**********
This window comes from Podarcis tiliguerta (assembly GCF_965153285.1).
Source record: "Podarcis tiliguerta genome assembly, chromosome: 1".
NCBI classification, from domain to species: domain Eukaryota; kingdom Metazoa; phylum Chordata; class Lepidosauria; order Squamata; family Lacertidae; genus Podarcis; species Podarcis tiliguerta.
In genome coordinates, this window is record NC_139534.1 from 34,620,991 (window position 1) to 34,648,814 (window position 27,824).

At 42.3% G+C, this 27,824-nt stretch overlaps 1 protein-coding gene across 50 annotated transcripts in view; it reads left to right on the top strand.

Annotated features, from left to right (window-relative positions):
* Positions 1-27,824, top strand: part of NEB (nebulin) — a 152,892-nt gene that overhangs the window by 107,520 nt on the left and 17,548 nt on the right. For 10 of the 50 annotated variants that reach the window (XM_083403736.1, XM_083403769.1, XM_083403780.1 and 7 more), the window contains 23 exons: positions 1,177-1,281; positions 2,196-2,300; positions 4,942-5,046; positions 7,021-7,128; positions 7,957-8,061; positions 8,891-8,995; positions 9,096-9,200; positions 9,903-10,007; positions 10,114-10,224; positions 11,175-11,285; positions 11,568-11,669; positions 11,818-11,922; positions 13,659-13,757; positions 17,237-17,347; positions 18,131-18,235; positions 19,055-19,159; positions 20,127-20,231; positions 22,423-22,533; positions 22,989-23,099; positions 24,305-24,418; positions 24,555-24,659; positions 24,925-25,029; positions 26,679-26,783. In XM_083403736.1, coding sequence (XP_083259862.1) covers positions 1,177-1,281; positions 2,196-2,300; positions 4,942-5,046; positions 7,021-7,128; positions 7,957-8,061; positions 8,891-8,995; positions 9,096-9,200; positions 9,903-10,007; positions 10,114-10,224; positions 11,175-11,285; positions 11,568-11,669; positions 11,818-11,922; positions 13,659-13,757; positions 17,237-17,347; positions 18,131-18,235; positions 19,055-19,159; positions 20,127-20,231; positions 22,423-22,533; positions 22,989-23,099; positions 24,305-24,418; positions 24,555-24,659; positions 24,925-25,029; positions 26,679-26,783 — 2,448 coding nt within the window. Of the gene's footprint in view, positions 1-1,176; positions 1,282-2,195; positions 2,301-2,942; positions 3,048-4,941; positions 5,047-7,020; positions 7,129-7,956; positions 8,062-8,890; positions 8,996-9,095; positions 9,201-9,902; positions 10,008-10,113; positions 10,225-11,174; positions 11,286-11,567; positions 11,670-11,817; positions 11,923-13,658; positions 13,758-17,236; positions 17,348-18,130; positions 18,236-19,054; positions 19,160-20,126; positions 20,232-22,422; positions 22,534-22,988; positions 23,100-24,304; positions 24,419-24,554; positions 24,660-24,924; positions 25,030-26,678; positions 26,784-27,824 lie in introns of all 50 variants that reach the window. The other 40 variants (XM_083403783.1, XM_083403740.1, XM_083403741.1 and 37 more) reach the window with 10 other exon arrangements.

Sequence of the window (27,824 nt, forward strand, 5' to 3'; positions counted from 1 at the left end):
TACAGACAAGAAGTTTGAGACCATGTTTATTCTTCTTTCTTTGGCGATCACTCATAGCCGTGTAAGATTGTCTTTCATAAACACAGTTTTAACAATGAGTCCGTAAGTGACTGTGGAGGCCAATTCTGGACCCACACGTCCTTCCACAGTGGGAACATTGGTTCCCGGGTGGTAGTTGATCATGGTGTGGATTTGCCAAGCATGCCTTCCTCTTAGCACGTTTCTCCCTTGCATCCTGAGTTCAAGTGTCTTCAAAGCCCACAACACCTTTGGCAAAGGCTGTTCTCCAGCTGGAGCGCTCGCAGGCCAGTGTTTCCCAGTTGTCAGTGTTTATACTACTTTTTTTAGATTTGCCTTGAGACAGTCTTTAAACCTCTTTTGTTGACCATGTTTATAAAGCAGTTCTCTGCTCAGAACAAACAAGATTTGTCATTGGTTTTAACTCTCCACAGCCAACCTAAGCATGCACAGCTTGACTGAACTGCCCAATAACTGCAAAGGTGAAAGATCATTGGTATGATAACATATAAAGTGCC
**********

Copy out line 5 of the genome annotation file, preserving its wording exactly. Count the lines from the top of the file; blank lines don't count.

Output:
At 42.3% G+C, this 27,824-nt stretch overlaps 1 protein-coding gene across 50 annotated transcripts in view; it reads left to right on the top strand.